There’s been a lot of talk lately about how watching the bond market can provide important clues about where the economy is heading.
In particular, experts often point to the yield curve as a predictor of recessions. The yield curve is a graph showing the interest rate or yield on bonds with different maturities. In a normal economic cycle, a 2-year bond would yield or pay much less interest than a 10-year bond, which makes sense. Investors should get a higher interest rate for enduring eight more years of interest-rate risk.
However, there are times when the yield curve becomes inverted, which means you can get a higher interest rate or yield on a shorter-term bond than a longer-term bond.
For example, the 2-year bond would pay you a higher rate of interest than the 10-year bond. This is highly unusual, but incredibly important because when this happens, it has typically signaled a recession. The last three recessions in the United States have occurred when we had an inverted yield curve – in 1990, 2001, and 2007. A recession more often than not, then triggers a bear market for stocks, like it did in 1991, 2002, and 2008.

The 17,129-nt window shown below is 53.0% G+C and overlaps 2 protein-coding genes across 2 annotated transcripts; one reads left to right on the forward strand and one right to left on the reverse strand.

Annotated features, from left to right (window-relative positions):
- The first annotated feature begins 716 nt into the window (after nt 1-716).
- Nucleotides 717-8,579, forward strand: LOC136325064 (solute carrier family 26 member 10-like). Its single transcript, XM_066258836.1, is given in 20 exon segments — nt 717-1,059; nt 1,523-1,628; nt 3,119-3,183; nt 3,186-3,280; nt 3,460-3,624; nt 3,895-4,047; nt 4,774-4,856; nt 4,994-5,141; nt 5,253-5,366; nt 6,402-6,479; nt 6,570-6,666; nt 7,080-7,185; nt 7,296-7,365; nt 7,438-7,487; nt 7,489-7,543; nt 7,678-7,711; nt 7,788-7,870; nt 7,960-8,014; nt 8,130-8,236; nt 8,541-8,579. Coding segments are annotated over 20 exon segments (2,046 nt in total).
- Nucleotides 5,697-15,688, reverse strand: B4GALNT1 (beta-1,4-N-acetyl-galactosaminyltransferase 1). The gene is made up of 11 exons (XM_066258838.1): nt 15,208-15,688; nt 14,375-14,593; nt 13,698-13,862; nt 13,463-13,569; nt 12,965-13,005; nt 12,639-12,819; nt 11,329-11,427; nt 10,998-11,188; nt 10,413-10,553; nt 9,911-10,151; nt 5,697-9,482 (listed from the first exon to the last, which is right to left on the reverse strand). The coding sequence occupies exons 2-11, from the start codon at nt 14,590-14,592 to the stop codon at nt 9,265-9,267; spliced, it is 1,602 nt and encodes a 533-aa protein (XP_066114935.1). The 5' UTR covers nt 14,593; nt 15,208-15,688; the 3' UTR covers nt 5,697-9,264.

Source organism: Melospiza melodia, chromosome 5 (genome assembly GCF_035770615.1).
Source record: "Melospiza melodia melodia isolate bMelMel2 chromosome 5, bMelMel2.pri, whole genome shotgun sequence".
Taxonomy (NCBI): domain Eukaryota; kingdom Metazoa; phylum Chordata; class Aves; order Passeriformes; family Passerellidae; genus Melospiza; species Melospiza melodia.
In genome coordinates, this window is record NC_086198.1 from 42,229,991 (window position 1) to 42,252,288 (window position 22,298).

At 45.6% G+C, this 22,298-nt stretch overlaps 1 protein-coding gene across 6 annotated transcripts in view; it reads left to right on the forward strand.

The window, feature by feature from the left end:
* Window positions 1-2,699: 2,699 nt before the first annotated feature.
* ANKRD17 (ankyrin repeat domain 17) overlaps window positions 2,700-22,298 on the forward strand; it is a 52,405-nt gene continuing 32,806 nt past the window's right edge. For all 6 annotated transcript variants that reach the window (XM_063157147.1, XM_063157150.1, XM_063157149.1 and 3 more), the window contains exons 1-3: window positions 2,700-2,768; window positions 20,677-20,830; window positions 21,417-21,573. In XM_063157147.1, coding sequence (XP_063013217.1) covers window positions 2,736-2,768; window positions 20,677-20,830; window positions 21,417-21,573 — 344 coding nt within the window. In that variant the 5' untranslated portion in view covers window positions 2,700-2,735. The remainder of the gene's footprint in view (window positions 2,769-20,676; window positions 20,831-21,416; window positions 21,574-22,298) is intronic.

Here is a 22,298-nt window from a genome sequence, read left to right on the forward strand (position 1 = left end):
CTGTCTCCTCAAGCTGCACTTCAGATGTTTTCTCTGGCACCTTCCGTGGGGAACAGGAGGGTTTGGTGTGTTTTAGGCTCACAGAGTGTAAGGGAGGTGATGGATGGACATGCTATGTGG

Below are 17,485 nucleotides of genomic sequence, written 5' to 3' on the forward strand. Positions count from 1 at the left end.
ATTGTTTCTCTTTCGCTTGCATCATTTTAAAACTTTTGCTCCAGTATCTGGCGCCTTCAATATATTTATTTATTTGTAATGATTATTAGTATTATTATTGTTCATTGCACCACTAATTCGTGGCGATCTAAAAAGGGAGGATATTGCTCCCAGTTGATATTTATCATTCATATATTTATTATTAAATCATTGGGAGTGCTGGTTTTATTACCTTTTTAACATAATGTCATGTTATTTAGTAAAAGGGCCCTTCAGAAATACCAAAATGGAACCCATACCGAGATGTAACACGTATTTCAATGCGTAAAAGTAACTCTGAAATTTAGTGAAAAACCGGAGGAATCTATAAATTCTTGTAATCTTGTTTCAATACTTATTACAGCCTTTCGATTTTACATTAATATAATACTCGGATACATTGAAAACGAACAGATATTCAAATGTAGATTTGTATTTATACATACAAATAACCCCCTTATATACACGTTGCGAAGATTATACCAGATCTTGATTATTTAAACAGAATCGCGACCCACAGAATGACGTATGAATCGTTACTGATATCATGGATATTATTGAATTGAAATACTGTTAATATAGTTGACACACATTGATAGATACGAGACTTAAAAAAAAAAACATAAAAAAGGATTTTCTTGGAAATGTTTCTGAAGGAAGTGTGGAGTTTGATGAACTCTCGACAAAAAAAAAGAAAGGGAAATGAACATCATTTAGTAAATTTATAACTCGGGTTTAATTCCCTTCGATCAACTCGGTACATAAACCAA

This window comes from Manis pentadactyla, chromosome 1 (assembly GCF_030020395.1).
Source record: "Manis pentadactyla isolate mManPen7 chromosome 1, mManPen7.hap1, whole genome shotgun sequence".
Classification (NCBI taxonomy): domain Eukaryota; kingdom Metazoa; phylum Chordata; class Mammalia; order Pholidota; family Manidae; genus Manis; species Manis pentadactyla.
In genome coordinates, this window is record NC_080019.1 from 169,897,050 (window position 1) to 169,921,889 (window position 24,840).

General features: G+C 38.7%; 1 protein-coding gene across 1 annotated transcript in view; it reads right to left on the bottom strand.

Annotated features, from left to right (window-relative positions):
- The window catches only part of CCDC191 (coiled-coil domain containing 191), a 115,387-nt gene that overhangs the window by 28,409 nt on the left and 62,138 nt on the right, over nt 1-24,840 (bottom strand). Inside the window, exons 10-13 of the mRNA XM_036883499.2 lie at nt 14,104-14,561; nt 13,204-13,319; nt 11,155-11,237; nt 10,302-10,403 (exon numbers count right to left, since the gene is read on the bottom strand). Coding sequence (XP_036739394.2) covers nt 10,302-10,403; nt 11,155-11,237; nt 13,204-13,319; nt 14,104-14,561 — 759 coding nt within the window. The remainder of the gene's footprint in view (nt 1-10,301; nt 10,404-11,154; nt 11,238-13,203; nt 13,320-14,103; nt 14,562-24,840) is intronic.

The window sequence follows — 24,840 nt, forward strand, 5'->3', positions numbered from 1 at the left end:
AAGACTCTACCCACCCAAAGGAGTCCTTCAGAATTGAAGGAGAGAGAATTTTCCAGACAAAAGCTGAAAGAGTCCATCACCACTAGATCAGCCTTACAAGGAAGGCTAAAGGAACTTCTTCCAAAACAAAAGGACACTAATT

An inverted yield curve only happens when bond traders think the economy is going to get weaker. We don’t have an inverted yield curve just yet, but the spread between the 2-year U.S. Treasury bond and 10-year bond continues to flatten. We’re closer to an inverted yield curve than at any time since 2005-07 – right before the financial crisis of 2008.
The San Francisco Federal Reserve Bank has performed research showing that inverted yield curves have correctly predicted all nine recessions since 1955. The bank notes that past recessions occurred anywhere from six months to two years after an inversion.
Yet with unemployment remaining low and second-quarter GDP growth expected to come in as high as 4 percent, the economy seems to be chugging along fine at the moment.
But we’ll continue to watch the bond market and will adjust our strategy as necessary if we see more signs of potential slowing.